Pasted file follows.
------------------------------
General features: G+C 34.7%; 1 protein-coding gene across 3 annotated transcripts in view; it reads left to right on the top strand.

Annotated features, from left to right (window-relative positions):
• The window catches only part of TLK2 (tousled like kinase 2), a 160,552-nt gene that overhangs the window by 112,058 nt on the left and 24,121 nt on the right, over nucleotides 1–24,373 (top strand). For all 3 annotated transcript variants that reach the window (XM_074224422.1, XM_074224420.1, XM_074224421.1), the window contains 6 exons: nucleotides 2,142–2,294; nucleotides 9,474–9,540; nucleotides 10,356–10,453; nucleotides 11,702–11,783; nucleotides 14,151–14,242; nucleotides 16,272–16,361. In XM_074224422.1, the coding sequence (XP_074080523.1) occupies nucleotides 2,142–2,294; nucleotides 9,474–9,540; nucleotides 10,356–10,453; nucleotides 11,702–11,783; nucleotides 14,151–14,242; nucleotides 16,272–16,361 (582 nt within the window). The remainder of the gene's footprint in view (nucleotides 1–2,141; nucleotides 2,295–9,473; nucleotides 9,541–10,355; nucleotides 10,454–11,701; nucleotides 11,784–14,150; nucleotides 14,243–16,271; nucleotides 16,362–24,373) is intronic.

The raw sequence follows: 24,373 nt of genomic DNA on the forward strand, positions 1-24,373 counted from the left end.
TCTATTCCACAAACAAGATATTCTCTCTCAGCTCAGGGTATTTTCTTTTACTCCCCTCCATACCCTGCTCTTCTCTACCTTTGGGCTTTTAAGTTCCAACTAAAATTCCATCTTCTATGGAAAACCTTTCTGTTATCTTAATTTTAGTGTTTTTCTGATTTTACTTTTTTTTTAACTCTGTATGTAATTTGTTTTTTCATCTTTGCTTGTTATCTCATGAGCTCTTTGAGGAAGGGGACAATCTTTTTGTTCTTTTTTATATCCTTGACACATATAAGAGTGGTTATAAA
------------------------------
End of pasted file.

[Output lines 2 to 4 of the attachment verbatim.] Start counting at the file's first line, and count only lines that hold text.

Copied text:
Annotated features, from left to right (window-relative positions):
• The window catches only part of TLK2 (tousled like kinase 2), a 160,552-nt gene that overhangs the window by 112,058 nt on the left and 24,121 nt on the right, over nucleotides 1–24,373 (top strand). For all 3 annotated transcript variants that reach the window (XM_074224422.1, XM_074224420.1, XM_074224421.1), the window contains 6 exons: nucleotides 2,142–2,294; nucleotides 9,474–9,540; nucleotides 10,356–10,453; nucleotides 11,702–11,783; nucleotides 14,151–14,242; nucleotides 16,272–16,361. In XM_074224422.1, the coding sequence (XP_074080523.1) occupies nucleotides 2,142–2,294; nucleotides 9,474–9,540; nucleotides 10,356–10,453; nucleotides 11,702–11,783; nucleotides 14,151–14,242; nucleotides 16,272–16,361 (582 nt within the window). The remainder of the gene's footprint in view (nucleotides 1–2,141; nucleotides 2,295–9,473; nucleotides 9,541–10,355; nucleotides 10,454–11,701; nucleotides 11,784–14,150; nucleotides 14,243–16,271; nucleotides 16,362–24,373) is intronic.

The raw sequence follows: 24,373 nt of genomic DNA on the forward strand, positions 1-24,373 counted from the left end.